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Teatro La Fenice Venice

History and Architecture

The history of the Gran Teatro La Fenice (fenice stands for “phoenix” in Italian) dates back to the end of the eighteenth century. In 1789, the Venetian Noble Society (La Nobile Società) issued a competition notice (bando di concorso) for the construction of a new opera house in Venice. A Venetian neoclassical architect, Giannantonio Selva, won the contest. Neoclassicism was the intellectual current that, in contrast to the ornaments of the Baroque era, found inspiration in the more moderate models of Roman and ancient Greek art.

The Teatro was designed in a classical Italian style; different from the French Theater, the Teatro Italiano presented a number of sealed logge (balconies that reminded of the Italian piazza, the square). In the loggia, the audience of the theater could enjoy shows in full discretion, although the audibility was not as good as in open circles.
Teatro La Fenice, Venice: opera house and theater picture by flickr user Adam_w, creative commons license
The opera house of Venice was ready in 1792. During the French domination of Italy, however, the Fenice Theater had to undergo some changes in order to function as a state theater. In 1807, a makeshift imperial loggia was built in order to welcome Napoleon. After that episode, a new notice was issued for the construction of a definitive regal stand. A neoclassic painter, Giuseppe Borsato, won the contest. Borsato painted the decorations in imperial style: a triumphant Apollo surrounded by the muses suggested Napoleon’s victories. After this first reconstruction, the Fenice Theater reopened on December 26, 1808. Everyone praised Borsato’s work, which was considered both sophisticated and original.
Great triumphs and unfortunate disasters marked the history of the Teatro la Fenice in the following decades. The theater saw the premieres of masterpieces as Rossini’s Tancredi in 1813, Donizetti’s Belisario in 1836, Verdi’s Rigoletto in 1851 and La Traviata in 1852, Leoncavallo’s La Bohème in 1897, and Mascagni’s Le Maschere in 1901. At the same time, nonetheless, the theater had to experience painful reconstructions and renovations caused either by the aging of the structure (as in 1825–1828; this was the occasion in which Borsato installed a huge chandelier as a central element of the hall) or by fires.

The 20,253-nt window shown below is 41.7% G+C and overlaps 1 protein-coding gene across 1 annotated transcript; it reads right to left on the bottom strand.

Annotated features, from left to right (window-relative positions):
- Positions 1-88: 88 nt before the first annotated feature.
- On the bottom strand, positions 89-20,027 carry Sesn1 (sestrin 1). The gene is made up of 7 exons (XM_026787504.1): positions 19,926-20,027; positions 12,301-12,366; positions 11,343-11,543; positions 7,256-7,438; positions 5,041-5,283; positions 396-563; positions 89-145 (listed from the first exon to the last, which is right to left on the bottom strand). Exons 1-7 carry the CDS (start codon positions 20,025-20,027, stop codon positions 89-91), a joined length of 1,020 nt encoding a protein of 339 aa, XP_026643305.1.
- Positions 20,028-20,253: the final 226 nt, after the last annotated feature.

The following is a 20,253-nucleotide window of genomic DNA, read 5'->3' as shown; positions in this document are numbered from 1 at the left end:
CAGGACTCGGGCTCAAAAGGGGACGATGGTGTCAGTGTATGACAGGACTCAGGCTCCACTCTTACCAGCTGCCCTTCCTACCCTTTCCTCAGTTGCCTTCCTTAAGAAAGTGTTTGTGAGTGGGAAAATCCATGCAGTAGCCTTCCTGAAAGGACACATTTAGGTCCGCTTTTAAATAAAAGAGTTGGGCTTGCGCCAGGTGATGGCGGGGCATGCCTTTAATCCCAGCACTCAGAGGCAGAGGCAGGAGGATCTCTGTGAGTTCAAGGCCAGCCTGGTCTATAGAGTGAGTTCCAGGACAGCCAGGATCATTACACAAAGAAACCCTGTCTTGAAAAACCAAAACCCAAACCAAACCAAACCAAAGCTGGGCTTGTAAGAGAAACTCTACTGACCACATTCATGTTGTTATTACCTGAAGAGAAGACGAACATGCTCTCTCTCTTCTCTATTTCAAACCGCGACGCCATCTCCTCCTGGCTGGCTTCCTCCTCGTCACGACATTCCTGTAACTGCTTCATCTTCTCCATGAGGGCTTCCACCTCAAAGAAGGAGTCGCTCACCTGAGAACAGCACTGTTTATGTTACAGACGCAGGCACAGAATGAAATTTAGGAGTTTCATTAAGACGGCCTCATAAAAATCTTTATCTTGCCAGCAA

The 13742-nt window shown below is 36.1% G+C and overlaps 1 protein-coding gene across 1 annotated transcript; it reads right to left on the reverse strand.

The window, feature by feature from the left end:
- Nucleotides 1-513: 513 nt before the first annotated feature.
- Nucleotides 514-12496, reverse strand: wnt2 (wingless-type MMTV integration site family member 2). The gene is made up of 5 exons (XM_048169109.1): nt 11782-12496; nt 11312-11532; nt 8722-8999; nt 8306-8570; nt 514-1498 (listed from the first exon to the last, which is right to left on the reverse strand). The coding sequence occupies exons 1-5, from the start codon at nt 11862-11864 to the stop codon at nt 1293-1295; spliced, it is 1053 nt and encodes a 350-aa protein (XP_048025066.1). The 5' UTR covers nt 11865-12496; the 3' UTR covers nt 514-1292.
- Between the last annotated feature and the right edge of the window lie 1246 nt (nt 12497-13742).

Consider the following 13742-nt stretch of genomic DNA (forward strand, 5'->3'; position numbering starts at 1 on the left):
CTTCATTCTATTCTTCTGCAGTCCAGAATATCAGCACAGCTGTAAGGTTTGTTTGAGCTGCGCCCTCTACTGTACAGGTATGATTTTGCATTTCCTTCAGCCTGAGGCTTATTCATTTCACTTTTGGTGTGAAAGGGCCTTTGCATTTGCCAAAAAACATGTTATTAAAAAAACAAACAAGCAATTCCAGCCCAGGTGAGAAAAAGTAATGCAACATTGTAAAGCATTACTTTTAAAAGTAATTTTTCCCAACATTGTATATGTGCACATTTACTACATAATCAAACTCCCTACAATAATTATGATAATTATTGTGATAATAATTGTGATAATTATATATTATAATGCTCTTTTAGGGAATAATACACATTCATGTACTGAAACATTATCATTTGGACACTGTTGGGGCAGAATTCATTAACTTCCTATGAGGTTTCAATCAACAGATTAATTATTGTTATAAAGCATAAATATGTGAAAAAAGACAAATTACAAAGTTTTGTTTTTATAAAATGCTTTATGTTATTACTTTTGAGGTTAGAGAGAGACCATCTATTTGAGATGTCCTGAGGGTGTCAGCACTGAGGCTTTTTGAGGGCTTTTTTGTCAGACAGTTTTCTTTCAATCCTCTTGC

The first fire happened on December 13, 1836, because of a damaged heater. The last terrible fire happened on January 29, 1996. A court ruled out that this recent fire was caused by arson; two culprits have been condemned for the cultural catastrophe, which disconcerted theater lovers all over the world.

It took seven years to rebuild the Fenice. The inauguration took place on December 14, 2003. On that date, Maestro Riccardo Muti, in front of an audience that included Italy’s president, Carlo Azeglio Ciampi, directed auspicious music as the world celebrated the rebirth of the wonderful Teatro. Since that day, the Fenice Theater has been the venue for the Italian New Year’s Day concert, which is broadcast worldwide to an audience who waits eagerly to enjoy famous such pieces as Va’ Pensiero from Nabucco or Libiamo ne’ lieti calici from Traviata.


The world’s most renowned maestros have had the honor of working at La Fenice Theater. Among them:
  • Herbert von Karajan (starting from 1953, when he conducted a symphonic concert starring Arturo Benedetti Michelangeli as a pianist)
  • Arturo Toscanini (already starring at the Fenice Theater in 1895, when he conducted Verdi’s Falstaff)
  • Leonard Bernstein (first appearance: 1954 with the premiere of Bruno Bettinelli’s La Sinfonia Breve)
  • Sir Georg Solti (with the London Symphony Orchestra in 1975, in the outdoor location of the famous San Marco Square)
  • Kurt Masur (starting in 1966 in the Palazzo Ducale location)
  • Lorin Maazel (on various occasions since 1955)
  • Roberto Abbado (who studied orchestra conduction at the International Course of the Fenice Theater)
  • Zubin Mehta (who conducted a concert in the Palazzo Ducale Courtyard at 25 years of age in 1961)
  • Diego Matheuz (who is also the present musical director of the theater)
  • Riccardo Muti (who conducted the premiere in 2003 to celebrate the reconstruction of the theater after the arson in 1993)


How to reach La Fenice in Venice

The Fenice Theater is in the heart of Venice. It possible to reach Venice by car, but all vehicles must stop at the Tronchetto location or in Piazza Roma. From the Tronchetto, you can get to the theater using line 2 of the Vaporetto del Tronchetto (steamboat of the Tronchetto), direction Rialto, San Marco, Lido. From Piazza Roma, you can hop on both lines 1 or 2 of the Vaporetto. For both lines 1 and 2, your stops are Rialto or San Marco. Enjoy!
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